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  1. #1
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    Video playing - current wisdom?

    Hi folks,

    What's the current wisdom on playing videos on a website? This is a free website, and we want the videos to be viewable by the widest possible audience.

    The browsers we'd like to be able to play in - IE8/9, Firefox, Chrome, Mac Safari.

    The formats we'd like to be able to play - WMV, FLV, MP3/4, others if possible.

    I know HTML5 exists - what's the browser coverage like? Will it work on older Macs, and what other browsers does it work in?

    Thanks and apologies if this is asked more than it should be.




    Cheers,

    Brian

  2. #2
    It's all Geek to me silver trophybronze trophy
    ralph.m's Avatar
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    Given that this is a free website, your best option might be to upload your videos to YouTube and then embed them in your site. That way, people can find them on your site and on YouTube, giving you the best possible coverage. YouTube automatically creates lots of versions of your video to suit all the various devices out there, so you don't have to worry about formats.

    If you want to use HTML5, you just need to provide fallbacks for machines that don't support it--which is usually done with Flash etc. You also need to provide various versions of your video for machines that DO support HTML5, which is also a real pain (there is no one video codec supported by all browsers). But it's a bit messy and more work for you ... which you probably don't want if you are not being paid.

  3. #3
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    The site's free for viewers, but because of the industry it's in, it's probably inappropriate to put the videos on Youtube (while Youtube would have no problem with the content, the site is for older people who might see Youtube as frivolous - you'd understand if you knew the industry). Obviously Youtube is the number one most portable solution and one I usually suggest as it can help bring further traffic to the site, but in this unusual case, we can't.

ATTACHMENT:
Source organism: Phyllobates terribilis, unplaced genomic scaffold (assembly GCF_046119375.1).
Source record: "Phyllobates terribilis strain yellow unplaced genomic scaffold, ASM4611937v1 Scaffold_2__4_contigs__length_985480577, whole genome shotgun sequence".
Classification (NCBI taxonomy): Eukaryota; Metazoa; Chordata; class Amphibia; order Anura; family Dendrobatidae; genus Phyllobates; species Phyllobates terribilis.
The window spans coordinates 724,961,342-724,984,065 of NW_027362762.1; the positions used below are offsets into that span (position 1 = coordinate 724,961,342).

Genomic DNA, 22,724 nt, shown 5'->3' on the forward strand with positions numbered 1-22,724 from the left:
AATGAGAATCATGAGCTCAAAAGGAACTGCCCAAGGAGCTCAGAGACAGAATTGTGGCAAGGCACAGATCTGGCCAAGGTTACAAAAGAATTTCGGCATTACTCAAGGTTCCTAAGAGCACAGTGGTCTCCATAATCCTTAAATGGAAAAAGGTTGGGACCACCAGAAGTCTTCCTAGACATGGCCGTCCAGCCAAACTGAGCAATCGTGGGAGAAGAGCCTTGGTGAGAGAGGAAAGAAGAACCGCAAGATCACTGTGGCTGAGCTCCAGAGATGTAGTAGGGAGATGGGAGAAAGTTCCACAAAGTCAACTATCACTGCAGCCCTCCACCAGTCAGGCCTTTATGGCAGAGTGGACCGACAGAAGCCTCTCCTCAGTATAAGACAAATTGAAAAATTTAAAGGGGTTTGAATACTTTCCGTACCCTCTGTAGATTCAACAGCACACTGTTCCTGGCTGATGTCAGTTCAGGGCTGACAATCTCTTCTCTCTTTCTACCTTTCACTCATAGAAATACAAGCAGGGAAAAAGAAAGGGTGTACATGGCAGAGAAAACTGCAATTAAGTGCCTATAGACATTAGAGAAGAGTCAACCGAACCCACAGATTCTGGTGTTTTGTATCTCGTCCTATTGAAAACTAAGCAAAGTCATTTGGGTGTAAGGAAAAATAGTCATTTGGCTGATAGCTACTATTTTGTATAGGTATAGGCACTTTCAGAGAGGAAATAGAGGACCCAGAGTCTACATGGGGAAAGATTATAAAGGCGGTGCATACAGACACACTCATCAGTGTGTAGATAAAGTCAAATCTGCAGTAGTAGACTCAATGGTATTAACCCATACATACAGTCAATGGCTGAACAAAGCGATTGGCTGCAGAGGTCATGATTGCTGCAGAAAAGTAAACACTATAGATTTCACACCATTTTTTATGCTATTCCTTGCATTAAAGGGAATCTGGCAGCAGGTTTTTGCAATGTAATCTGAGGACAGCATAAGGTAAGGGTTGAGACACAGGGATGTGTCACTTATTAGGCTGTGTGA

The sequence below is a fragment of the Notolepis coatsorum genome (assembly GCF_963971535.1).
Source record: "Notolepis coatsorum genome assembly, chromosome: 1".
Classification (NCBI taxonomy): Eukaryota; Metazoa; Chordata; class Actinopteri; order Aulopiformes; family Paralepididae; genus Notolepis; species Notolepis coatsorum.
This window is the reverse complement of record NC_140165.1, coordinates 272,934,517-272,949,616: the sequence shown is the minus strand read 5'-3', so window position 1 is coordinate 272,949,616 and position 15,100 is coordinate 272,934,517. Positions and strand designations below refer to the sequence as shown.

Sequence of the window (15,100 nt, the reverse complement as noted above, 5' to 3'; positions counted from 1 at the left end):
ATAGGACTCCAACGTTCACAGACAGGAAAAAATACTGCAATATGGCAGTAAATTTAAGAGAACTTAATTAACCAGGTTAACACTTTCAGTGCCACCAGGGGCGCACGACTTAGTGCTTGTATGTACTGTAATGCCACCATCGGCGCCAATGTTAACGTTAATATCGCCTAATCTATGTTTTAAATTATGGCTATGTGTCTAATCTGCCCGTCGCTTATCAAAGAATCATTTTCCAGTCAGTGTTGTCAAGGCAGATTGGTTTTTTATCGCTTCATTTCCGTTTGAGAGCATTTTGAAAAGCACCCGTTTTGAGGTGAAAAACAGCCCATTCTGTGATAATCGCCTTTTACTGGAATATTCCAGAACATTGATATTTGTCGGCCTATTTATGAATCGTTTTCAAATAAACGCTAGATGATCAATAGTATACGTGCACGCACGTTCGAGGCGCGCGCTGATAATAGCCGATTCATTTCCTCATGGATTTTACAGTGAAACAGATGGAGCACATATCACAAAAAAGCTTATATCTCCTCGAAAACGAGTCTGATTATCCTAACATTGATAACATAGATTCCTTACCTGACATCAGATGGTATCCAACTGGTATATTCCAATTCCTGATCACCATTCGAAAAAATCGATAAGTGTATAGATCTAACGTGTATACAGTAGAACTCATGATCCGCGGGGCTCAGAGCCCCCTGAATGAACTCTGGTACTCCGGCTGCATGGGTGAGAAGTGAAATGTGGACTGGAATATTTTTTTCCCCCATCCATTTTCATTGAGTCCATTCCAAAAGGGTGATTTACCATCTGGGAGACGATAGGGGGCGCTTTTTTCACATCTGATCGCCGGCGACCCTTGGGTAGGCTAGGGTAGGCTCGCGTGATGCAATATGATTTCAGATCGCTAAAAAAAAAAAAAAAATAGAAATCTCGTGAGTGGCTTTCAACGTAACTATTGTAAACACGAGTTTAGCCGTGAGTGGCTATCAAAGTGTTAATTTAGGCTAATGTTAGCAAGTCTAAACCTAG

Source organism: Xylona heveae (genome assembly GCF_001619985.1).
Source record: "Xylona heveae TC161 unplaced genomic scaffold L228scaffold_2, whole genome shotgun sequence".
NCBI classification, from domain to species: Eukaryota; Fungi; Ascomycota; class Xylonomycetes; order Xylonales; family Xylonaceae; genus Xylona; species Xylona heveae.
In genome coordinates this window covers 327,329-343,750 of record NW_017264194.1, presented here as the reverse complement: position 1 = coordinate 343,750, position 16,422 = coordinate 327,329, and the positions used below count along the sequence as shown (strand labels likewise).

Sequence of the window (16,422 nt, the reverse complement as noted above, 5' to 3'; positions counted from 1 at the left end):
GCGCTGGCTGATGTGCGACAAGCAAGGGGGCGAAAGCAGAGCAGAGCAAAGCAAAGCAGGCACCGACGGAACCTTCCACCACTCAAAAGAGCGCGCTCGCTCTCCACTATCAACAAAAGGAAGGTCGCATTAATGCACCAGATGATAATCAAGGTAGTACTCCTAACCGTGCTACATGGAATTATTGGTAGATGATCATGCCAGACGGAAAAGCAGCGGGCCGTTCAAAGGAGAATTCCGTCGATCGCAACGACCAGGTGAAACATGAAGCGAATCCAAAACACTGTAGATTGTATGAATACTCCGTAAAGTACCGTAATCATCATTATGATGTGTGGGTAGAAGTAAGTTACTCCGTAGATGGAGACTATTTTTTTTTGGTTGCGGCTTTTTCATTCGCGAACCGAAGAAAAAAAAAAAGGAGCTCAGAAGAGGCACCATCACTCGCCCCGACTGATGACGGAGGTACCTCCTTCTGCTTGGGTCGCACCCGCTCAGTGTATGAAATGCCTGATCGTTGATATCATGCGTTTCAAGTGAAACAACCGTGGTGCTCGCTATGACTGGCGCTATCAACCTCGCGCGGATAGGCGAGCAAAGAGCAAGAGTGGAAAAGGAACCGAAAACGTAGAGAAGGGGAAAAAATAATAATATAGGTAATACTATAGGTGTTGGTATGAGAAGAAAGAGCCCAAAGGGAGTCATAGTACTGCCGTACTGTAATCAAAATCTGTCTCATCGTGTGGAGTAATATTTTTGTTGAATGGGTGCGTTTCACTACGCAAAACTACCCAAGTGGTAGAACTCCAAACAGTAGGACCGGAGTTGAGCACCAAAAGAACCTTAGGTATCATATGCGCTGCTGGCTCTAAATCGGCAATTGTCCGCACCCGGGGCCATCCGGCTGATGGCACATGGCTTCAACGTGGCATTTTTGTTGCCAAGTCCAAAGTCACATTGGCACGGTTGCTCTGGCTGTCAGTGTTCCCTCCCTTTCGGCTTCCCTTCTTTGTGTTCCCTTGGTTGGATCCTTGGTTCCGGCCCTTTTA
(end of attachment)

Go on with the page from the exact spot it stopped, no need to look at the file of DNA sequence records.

Thanks for the input though, it really does seem like HTML5 is solving a lot these days.

  4. #4
    Quality not quantity. bo5ton's Avatar
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    Like ralph said your best option is probably to use Youtube. Your users don't have to visit Youtube to view your videos, just have them hosted on there and you can even just share with those you want to, in this case, you could embed them on your site and it would be completely free!

  5. #5
    It's all Geek to me silver trophybronze trophy
    ralph.m's Avatar
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    Quote Originally Posted by brianoz View Post
    the site is for older people who might see Youtube as frivolous
    Hm but when the video is embedded on your site, that's hardly an issue. But there are other video hosting services, like Vimeo, that do the same thing but are a little less tacky.

  6. #6
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    I second YouTube. There are others as well though (I've had pretty good experience with Fliqz).

    Is it a free site as in zero-revenue or ad-revenue. Hosting your own videos can get pricey pretty quickly, so I'd recommend the YouTube route if you aren't going to be making a fair amount of money.

  7. #7
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    The site we're developing is free as in free-to-view, not free to develop

    Just to summarize our experiences and where we got to, in case someone is searching and this comes up.

    The issue with YouTube is that we can't remove the logo; we generally use YouTube for most video content because of the incoming SEO advantage. YouTube has a general tackiness issue, by perception, and this industry is all about dignity etc, so it's unfortunately probably inappropriate to use YouTube even if the videos are embedded.

    We've ended up using Vimeo, which does allow you to un-brand the player for a reasonable price, and just magically works beautifully and well on everything - iDevices, all browsers, the lot. Turns out there are a lot of sites around that do this well, which is something obvious that probably should have occurred to me! The advantage of using an established commercial platform for video delivery is that they track the video standards and will do what's needed to support emerging devices and new standards over time. And we don't have a high view rate or a high upload rate.

    There's a great list here of possible video platforms: http://stackoverflow.com/questions/1...r-than-youtube

    We did try the Contus HD FLV player - not as robust as we'd hoped - it looks pretty, but doesn't cope with a lot of video types and they carefully refrain from mentioning the types they support in detail on their site. It also doesn't work on iDevices without an HTML5 wrapper - if I'm paying for a player I'd like it to solve those issues clearly and well, instead of in half-documented fashion. (For instance, unsupported video types generated a player message "No such video"!) This player was a disappointment and I'd avoid it based on our experience (early 2011).


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